Questions 3 basic questions about divorces in Wisconsin
Not all marriages last forever, and while that can be a hard situation to accept, you have to be extremely cautious about how you deal with your divorce. Besides being emotionally taxing, divorces are often about lengthy legal battles, which is something you can avoid by working out issues with your spouse. Divorces don’t have to be complicated in Wisconsin, and with top law firms like Karp & Iancu, S.C., you will have all the legal support you need. For your help, we have answered three common questions related to divorces in the state.
What are the grounds for divorce?
If your marriage is irretrievably broken, it is a ground for divorce in Wisconsin. This just means there is no room for you and your spouse to reconcile or improve things. It is not necessary that both spouses want to state the marriage is irretrievably broken – The judge may consider the same even when one spouse wishes to end the marriage. If the couple has lived separately for 12 months, it is often viewed as evidence that the couple has drifted apart. The good news is one spouse doesn’t have to accuse the other of things like adultery, incompatibility, abandonment, and cruelty to get a divorce in Wisconsin.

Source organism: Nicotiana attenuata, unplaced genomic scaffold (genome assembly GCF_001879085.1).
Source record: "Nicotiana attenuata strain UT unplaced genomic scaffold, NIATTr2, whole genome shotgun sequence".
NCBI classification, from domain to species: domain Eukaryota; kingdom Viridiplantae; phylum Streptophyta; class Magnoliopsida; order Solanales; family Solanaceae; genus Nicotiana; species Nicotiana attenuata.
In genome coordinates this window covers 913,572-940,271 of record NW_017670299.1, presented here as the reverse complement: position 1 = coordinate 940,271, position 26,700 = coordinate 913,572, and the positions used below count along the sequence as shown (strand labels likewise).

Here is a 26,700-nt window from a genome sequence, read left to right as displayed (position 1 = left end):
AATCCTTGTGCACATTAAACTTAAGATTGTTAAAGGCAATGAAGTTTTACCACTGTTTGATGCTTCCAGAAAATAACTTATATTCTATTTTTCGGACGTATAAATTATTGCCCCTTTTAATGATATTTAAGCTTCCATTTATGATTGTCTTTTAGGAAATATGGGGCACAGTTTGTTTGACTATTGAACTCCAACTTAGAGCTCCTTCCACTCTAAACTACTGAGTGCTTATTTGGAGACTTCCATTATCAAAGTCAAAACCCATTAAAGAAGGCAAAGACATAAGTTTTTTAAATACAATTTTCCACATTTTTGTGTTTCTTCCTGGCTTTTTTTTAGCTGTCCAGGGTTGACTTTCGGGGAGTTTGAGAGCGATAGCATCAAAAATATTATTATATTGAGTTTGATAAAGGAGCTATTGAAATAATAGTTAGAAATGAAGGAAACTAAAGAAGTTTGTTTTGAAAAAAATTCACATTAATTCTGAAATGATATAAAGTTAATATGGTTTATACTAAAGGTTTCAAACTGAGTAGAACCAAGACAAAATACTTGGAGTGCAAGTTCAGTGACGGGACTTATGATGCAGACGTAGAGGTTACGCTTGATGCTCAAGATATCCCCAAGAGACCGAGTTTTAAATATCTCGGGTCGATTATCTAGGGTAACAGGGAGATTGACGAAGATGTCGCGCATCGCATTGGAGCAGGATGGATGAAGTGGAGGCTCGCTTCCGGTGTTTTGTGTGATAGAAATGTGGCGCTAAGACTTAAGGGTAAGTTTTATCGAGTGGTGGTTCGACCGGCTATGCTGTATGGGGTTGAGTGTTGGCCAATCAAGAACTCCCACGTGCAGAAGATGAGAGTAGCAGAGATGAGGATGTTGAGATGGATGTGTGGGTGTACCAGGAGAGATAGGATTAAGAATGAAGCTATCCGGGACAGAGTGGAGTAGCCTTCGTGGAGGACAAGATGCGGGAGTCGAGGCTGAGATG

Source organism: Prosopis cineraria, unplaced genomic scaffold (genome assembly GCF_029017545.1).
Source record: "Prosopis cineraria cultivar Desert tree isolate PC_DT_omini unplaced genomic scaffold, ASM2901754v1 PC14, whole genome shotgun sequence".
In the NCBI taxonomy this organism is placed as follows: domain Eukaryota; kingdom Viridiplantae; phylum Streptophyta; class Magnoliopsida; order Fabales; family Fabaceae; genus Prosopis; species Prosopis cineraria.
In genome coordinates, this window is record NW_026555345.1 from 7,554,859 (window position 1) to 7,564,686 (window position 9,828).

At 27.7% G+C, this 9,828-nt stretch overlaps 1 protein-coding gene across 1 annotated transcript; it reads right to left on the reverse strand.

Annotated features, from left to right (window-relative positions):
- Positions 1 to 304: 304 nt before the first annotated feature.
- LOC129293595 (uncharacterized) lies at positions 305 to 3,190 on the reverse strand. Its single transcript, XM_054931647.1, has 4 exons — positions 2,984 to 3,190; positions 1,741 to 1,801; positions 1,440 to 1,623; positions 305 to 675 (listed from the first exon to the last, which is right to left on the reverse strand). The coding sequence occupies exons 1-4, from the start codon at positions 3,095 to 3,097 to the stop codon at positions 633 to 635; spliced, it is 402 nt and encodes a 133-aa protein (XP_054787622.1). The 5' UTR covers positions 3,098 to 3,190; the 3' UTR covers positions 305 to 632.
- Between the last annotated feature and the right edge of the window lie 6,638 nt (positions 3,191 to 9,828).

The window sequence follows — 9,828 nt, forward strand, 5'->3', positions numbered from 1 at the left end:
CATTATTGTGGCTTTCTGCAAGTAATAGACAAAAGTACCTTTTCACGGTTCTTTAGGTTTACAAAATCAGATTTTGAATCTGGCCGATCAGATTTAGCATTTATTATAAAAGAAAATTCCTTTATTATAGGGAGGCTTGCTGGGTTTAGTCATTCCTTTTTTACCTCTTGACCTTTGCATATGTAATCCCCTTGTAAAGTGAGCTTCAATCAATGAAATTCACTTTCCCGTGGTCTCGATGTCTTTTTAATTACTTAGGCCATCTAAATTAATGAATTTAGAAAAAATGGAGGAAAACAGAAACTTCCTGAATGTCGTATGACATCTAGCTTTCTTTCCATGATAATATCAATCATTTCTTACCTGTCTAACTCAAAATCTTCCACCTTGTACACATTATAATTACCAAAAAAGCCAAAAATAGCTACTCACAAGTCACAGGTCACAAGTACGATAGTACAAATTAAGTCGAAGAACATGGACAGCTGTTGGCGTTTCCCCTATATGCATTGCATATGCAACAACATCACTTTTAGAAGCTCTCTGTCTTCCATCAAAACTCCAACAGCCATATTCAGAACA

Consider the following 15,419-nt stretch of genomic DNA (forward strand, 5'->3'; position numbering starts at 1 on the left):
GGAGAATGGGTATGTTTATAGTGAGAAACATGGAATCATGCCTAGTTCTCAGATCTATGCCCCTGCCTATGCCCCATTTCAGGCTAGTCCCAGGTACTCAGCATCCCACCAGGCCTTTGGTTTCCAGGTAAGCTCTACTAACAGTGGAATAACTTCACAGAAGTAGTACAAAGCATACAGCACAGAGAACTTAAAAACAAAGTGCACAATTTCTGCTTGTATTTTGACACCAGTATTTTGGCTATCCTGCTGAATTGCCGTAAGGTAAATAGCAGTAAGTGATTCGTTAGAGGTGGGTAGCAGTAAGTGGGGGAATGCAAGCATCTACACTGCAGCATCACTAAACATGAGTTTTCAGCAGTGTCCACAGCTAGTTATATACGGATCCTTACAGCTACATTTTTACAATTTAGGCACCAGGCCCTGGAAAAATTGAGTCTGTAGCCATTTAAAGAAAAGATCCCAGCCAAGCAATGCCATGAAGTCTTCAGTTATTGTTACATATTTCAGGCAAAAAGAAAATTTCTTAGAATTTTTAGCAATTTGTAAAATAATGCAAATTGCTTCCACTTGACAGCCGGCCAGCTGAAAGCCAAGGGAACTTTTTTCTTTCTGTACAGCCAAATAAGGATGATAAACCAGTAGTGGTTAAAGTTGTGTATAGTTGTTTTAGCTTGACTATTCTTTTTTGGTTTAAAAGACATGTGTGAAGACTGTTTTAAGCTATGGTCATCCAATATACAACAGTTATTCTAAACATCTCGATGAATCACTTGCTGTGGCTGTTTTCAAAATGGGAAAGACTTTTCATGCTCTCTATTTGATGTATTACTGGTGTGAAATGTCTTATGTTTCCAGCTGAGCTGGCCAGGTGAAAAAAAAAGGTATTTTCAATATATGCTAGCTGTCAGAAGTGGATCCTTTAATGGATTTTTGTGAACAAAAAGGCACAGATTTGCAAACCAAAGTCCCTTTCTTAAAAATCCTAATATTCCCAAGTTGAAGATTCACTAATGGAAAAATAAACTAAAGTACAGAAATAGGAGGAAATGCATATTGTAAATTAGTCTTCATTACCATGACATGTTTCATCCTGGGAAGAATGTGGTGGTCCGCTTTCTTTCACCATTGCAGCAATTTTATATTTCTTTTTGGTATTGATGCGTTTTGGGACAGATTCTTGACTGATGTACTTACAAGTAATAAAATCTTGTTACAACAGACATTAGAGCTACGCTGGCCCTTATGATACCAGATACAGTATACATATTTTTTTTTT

What are the residency requirements for a divorce?
Initiating divorce proceedings in Wisconsin is easy if you fulfill the necessary requirements. Either you or your spouse must have lived here for a minimum of six months. Also, you (or your spouse) should be a resident of the county where the divorce petition is being filed for a minimum of 30 days.
What is the process like?
Either spouse can file a Summons and Petition in the county court, following which it is served to the spouse. You can also file the Affidavit for Temporary Relief, which is used to temporarily decide on matters like child custody, visitation rights of parents, and any other provisions, before the actual divorce is finalized. Please note that there is a mandatory 120-day waiting period in Wisconsin, which is the minimum time you would need to wait to get through the process. Because courts often have a burden of cases, divorces usually take longer than that.
Like anyone else with little understanding of family law, you may find yourself dealing with many aspects at once during a divorce. Get an attorney so you don’t have to worry about legal jargon and steps in the process.